Recent progresses and advances in the field of consumer electronics, driven by display
technologies and also the sector of mobile, hand-held devices, enable new ways in
presenting information to users, as well as new ways of user interaction, therefore
providing a basis for user-centered applications and work environments.
My thesis focuses on how arbitrary display environments can be utilized to improve
both the user experience, regarding perception of information, and also to provide
intuitive interaction possibilities. On the one hand advances in display technologies
provide the basis for new ways of visualizing content and collaborative work, on the
other hand forward-pressing developments in the consumer market, especially the
market of smart phones, offer potential to enhance usability in terms of interaction
and therefore can provide additional benefit for users.
Tiled display setups, combining both large screen real estate and high resolution,
provide new possibilities and chances to visualize large datasets and to facilitate col-
laboration in front of a large screen area. Furthermore these display setups present
several advantages over the traditional single-user-workspace environments: con-
trary to single-user-workspaces, multiple users are able to explore a dataset displayed
on a tiled display system, at the same time, thus allowing new forms of collabora-
tive work. Based on that, face-to-face discussions are enabled, an additional value
is added. Large displays also allow the utilization of the user’s spatial memory, al-
lowing physical navigation without the need of switching between different windows
to explore information.
With Tiled++ I contributed a versatile approach to address the bezel problem. The
bezel problem is one of the Top Ten research challenges in the research field of LCD-
based tiled wall setups. By applying the Tiled++ approach a large high resolution
Focus & Context screen is created, combining high resolution focus areas with low
resolution context information, projected onto the bezel area.
Additionally the field of user interaction poses an important challenge, especially
regarding the utilization of large tiled displays, since traditional keyboard & mouse
interaction devices reached their limits. My focus in this thesis is on Mobile HCI.Devices like mobile phones are utilized to interact with large displays, since they
feature various interaction modalities and preserve user mobility.
Large public displays, as a modernized form of traditional bulletin boards, also en-
able new ways of handling information, displaying content, and user interaction.
Utilized in hot spots, Digital Interactive Public Pinboards can provide an adequate
answer to questions like how to approach pressing issues like disaster and crisis man-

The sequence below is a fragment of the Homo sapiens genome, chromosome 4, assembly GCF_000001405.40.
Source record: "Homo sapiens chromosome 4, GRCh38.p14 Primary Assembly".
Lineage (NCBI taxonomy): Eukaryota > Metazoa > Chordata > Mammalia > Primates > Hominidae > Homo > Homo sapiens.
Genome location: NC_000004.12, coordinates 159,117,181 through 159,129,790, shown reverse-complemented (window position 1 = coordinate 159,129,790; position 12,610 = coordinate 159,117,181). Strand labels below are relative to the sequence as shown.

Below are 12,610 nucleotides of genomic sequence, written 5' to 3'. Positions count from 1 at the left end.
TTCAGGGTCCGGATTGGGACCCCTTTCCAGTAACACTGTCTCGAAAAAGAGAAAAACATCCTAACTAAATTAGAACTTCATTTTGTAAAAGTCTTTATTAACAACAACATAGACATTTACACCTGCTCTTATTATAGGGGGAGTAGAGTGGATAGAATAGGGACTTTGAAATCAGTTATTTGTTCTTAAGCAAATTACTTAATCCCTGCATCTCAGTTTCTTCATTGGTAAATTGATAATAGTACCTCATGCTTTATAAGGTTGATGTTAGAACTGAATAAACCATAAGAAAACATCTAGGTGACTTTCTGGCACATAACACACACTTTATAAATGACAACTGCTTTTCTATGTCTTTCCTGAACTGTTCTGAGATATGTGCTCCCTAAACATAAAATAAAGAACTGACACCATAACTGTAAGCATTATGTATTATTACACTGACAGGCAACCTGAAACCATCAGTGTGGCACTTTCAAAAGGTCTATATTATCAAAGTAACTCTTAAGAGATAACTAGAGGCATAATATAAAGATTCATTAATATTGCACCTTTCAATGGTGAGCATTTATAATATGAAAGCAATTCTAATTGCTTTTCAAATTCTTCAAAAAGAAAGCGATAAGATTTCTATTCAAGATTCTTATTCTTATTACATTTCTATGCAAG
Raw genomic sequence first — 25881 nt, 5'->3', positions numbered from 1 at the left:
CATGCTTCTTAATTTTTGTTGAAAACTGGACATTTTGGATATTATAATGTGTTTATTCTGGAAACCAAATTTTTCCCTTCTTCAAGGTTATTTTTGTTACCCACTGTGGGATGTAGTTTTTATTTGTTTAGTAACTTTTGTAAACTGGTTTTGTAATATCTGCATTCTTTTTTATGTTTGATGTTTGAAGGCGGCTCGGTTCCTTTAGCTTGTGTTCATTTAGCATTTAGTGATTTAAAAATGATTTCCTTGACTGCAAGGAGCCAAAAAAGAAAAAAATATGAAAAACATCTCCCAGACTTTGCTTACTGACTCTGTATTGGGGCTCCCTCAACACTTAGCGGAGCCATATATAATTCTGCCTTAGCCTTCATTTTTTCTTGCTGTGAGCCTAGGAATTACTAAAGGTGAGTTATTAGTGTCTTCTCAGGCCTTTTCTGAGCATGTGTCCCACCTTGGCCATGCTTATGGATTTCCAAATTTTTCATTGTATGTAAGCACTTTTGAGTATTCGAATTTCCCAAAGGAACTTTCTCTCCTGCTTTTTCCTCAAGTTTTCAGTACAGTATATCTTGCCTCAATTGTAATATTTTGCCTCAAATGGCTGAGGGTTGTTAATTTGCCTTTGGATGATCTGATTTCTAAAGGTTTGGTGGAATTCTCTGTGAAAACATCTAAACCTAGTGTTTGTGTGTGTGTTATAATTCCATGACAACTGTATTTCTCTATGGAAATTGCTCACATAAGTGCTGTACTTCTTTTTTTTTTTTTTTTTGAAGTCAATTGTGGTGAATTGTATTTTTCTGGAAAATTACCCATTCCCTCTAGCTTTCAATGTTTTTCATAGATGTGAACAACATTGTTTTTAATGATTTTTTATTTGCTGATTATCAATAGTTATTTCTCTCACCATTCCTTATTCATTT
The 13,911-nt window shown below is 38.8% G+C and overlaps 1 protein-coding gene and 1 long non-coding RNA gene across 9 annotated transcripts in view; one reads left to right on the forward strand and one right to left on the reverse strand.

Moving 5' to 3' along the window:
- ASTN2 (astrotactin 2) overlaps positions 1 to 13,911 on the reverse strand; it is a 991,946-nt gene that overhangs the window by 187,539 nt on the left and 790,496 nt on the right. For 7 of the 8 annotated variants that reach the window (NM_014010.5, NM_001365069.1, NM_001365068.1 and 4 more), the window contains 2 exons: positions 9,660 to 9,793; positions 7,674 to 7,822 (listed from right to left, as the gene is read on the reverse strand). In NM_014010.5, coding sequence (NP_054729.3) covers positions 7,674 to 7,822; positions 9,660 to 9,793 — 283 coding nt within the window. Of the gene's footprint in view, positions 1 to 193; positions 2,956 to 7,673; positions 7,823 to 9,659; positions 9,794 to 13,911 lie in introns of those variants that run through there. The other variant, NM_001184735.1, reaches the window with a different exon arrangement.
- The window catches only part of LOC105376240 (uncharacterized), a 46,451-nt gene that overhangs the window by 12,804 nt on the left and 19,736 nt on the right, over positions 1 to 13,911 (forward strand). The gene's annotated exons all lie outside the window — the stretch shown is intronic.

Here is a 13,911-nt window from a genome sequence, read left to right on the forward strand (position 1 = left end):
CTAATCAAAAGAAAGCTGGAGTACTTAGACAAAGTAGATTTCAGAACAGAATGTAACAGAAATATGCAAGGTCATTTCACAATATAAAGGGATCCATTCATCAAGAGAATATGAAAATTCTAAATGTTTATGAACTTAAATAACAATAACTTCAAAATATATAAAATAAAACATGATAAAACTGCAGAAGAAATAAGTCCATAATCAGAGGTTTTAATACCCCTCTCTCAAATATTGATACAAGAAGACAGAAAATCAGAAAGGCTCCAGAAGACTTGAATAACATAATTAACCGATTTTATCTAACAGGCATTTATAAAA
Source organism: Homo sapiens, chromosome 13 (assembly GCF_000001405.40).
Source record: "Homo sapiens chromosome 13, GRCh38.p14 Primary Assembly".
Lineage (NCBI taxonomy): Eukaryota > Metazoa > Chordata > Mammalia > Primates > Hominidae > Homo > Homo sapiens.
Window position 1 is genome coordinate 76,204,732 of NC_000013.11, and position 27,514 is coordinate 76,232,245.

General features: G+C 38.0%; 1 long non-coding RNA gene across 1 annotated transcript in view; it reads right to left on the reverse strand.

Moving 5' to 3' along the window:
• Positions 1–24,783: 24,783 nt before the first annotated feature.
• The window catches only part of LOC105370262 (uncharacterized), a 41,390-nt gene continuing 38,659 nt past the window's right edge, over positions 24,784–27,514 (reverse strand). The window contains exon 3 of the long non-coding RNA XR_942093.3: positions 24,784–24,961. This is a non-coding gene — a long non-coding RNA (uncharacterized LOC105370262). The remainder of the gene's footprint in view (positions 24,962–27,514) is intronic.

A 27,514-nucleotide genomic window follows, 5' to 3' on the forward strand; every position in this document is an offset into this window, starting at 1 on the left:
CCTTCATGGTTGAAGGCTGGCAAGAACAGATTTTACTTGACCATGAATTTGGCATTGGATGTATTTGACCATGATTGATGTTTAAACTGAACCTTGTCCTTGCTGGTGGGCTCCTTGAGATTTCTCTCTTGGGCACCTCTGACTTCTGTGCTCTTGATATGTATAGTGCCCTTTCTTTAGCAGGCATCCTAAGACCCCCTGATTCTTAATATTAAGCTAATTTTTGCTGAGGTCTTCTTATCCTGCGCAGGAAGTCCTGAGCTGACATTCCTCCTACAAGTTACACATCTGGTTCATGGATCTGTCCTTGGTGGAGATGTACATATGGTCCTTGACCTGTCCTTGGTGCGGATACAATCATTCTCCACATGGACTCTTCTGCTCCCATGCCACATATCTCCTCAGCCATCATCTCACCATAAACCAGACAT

agement for both responders as well as citizens and also new ways of how to handle
information flow (contribution & distribution & accession). My contribution to the
research field of public display environments was the conception and implementa-
tion of an easy-to-use and easy-to-set-up architecture to overcome shortcomings of
current approaches and to cover the needs of aid personnel.
Although being a niche, Virtual Reality (VR) environments can provide additional
value for visualizing specific content. Disciplines like earth sciences & geology, me-
chanical engineering, design, and architecture can benefit from VR environments. In
order to consider the variety of users, I introduce a more intuitive and user friendly
interaction metaphor, the ARC metaphor.
Visualization challenges base on being able to cope with more and more complex
datasets and to bridge the gap between comprehensibility and loss of information.
Furthermore the visualization approach has to be reasonable, which is a crucial
factor when working in interdisciplinary teams, where the standard of knowledge
is diverse. Users have to be able to conceive the visualized content in a fast and
reliable way. My contribution are visualization approaches in the field of supportive
Finally, my work illuminates how the synthesis of visualization, interaction and dis-
play technologies enhance the user experience. I promote a holistic view. The user
is brought back into the focus of attention, provided with a tool-set to support him,
without overextending the abilities of, for example, non-expert users, a crucial factor
in the more and more interdisciplinary field of computer science.
Funkvernetzte Sensorsysteme sind heutzutage allgegenwärtig.
Sie werden sowohl in Rauchmeldern, in Raumtemperaturüberwachungen und Sicherheitssystemen eingesetzt.
Das Sensorsystem soll seine Aufgabe zuverlässig und über viele Jahre ohne Batteriewechsel erfüllen.
Durch die Vernetzung der Sensorsysteme und ihre immer komplexer werdenden Aufgaben wird die Programmierung in einer maschinennahen Sprache immer aufwändiger.
Die modellgetriebene Entwicklung erhöht die Wartbarkeit und reduziert die Entwicklungszeit wodurch im Allgemeinen die Produktqualität steigt.
In Folge der höheren Komplexität, der Abstraktion von der konkreten Hardwareplattform und den immer kürzere Produktentwicklungszeiten bleibt oft keine Zeit für Energieoptimierung, wodurch die Batterielaufzeit geringer ausfällt, als dies möglich wäre.
In dieser Arbeit werden verschiedene Ansätze vorgestellt, die es ermöglichen, bereits während der Modellierung den Stromverbrauch zu berücksichtigen und diesen zu optimieren.